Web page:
South Sudan's President Salva Kiir Mayardit attends the 30th Ordinary Session of the Assembly of the Heads of State and the Government of the African Union in Addis Ababa, Ethiopia January 28, 2018. REUTERS/Tiksa Negeri(reuters_tickers)
By Lesley Wroughton
WASHINGTON (Reuters) - The United States on Friday banned the export of weapons and defence services to South Sudan, stepping up pressure against President Salva Kiir to end the country's four-year civil war.
"The Department of State today announces that it is implementing restrictions on the export of defence articles and defence services into South Sudan," State Department spokeswoman Heather Nauert said in a statement.
While the United States does not conduct arms sales with South Sudan, the move prevents any U.S. company or citizen from providing military equipment or defence services to the country's warring factions.
The unilateral arms embargo is another signal that Washington is losing patience with South Sudan's leaders after ceasefires have been repeatedly violated. The war has been marked by brutal attacks against civilians, which has sparked the region's biggest refugee crisis since the 1994 Rwandan genocide.
In South Sudan's capital Juba, Kiir's spokesperson Ateny Wek Ateny declined to comment.
The Trump administration urged neighbouring countries and African groups, such as the eight-member Intergovernmental Authority on Development (IGAD), to sanction South Sudanese officials who are aiding the conflict.
"We encourage IGAD and the African Union to consider sanctions measures against those who undermine the peace process," Nauert said in the statement.
She said the State Department would amend the International Traffic in Arms Regulations, or ITAR, to reflect the arms ban on South Sudan. ITAR is the official name for a 40-year-old set of rules governing the export of defence goods and data perceived to have implications for U.S. national security.
Countries currently on the ITAR blacklist include Belarus, China, Cuba, Iran, North Korea, Syria and Venezuela.
Some top officials close to Kiir have already been sanctioned by the United States, including the once-powerful army chief Paul Malong, who was later fired and forced into exile when he quarreled with the president.
The African Union on Monday said it was open to imposing sanctions on leaders violating ceasefires in South Sudan, joining a chorus of officials who say those prolonging the conflict must be punished.
"We need to act against those who, with impunity, are continuing to massacre their peaceful populations," the head of the African Union commission, Moussa Faki Mahamat, told reporters at the AU Summit held in the Ethiopian capital, Addis Ababa.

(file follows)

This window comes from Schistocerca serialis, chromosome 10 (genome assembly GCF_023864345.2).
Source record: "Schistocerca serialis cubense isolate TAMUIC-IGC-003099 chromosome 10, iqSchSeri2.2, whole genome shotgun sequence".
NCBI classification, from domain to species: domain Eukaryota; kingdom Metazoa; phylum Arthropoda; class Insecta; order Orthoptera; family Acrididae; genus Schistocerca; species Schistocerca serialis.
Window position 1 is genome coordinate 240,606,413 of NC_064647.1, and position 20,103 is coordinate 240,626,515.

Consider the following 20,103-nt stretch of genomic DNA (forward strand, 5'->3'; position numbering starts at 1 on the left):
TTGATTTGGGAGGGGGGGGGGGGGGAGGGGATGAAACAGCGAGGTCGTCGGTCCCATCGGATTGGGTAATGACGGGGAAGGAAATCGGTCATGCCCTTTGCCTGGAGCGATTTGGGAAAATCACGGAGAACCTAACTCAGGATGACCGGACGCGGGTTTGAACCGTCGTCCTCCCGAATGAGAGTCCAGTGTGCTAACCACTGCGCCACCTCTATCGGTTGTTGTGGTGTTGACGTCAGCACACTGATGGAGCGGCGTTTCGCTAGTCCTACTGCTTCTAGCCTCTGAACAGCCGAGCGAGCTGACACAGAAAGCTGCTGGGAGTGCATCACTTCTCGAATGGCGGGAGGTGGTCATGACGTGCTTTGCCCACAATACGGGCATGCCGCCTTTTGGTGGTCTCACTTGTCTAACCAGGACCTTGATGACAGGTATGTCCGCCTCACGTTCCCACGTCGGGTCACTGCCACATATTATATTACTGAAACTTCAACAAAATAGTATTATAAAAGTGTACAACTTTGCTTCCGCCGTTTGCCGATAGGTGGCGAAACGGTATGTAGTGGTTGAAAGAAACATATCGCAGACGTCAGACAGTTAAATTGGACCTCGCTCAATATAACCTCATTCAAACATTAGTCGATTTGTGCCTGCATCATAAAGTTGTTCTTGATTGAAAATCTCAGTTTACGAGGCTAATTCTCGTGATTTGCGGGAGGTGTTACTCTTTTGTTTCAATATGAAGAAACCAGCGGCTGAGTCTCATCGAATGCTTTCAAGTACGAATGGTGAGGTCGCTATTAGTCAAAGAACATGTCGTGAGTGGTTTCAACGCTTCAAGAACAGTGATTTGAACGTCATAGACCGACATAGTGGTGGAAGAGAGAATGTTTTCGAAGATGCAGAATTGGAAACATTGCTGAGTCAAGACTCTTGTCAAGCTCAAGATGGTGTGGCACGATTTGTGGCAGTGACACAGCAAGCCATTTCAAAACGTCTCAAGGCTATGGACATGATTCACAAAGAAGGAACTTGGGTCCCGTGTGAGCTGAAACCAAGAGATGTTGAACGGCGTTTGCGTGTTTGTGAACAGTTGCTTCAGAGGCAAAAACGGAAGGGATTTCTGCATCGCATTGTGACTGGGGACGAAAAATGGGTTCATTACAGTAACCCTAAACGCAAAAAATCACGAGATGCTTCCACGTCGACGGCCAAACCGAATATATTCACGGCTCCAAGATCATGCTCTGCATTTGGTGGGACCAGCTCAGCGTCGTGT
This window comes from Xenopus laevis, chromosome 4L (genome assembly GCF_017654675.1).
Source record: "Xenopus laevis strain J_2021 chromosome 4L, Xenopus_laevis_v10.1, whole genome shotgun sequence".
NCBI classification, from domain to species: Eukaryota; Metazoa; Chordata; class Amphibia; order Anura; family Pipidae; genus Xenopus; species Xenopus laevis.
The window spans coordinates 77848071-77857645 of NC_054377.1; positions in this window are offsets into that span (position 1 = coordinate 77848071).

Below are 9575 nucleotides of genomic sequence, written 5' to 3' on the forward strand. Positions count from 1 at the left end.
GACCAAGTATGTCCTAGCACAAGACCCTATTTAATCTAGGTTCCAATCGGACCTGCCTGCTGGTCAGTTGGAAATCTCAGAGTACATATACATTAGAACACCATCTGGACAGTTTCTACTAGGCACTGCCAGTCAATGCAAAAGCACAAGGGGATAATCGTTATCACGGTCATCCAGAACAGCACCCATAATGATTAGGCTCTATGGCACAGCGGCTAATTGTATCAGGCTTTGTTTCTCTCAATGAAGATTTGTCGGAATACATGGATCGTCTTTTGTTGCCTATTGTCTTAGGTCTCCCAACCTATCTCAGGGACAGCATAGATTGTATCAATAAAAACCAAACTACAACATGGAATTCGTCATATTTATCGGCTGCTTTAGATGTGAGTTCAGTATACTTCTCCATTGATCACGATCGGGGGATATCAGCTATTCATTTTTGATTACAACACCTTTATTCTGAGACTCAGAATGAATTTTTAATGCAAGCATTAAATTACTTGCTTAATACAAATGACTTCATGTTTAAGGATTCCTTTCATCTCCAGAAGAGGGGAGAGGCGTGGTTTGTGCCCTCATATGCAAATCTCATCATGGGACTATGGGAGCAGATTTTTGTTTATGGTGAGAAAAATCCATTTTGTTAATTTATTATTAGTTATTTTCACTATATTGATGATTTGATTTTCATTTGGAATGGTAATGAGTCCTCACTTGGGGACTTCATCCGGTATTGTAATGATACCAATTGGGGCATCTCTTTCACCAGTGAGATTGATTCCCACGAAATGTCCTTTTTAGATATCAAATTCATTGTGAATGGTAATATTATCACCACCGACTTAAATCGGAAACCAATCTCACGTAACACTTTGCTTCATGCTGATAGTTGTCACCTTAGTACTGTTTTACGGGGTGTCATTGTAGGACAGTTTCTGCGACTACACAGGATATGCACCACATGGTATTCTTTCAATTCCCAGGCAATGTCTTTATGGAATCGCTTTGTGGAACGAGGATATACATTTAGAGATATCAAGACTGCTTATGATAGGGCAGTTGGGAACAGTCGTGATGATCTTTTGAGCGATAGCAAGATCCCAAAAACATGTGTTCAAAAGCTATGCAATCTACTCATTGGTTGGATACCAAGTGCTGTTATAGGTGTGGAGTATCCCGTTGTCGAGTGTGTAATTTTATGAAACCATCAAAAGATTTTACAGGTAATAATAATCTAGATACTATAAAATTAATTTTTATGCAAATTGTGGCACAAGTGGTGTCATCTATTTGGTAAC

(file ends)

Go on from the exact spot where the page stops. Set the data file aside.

U.S. ambassador to the United Nations Nikki Haley told the U.N. Security Council last week it was time to impose a U.N. arms embargo on South Sudan. Haley visited South Sudan in late October and met with Kiir.
The Obama administration attempted in December 2016 to convince the United Nations to back an arms embargo against South Sudan.
Any U.S. push for the U.N. Security Council to take further action against South Sudan is likely to be resisted by veto power Russia. The council sanctioned several senior South Sudanese officials on both sides of the conflict in 2015.
"The time has come to acknowledge the hard reality that the leaders of South Sudan are not just failing their people, they are betraying them. And so this Council is at a crossroads," Haley told the council last Wednesday. "We cannot stand by idly as innocent civilians are murdered and raped."
Oil-rich South Sudan has been wrecked by civil war since 2013, when troops loyal to Kiir clashed with troops loyal to then-Vice President Riek Machar.
The conflict has claimed tens of thousands of lives since then, slashed oil production and driven about a third of the population of 12 million from their homes.
The European Union imposed an arms embargo on Sudan in 1994, which was amended to also apply to South Sudan when the country gained independence from Sudan in 2011.
Independent U.N. experts have reported to the U.N. Security Council that South Sudan's government has spent millions of dollars on weapons as the country slid into famine and an economic crisis.
In January 2016, U.N. experts reported that sources had told them: "Uganda either supplies South Sudan with its own stock or acquires the weapons and then transfers them to South Sudan, without necessarily involving or obtaining the consent of the primary seller."
Last year, the U.N. experts said: "Weapons continue to flow into South Sudan from diverse sources, often with the coordination of neighbouring countries."
(Additional reporting by Denis Dumo in Juba; Editing by Simon Cameron-Moore and Susan Thomas)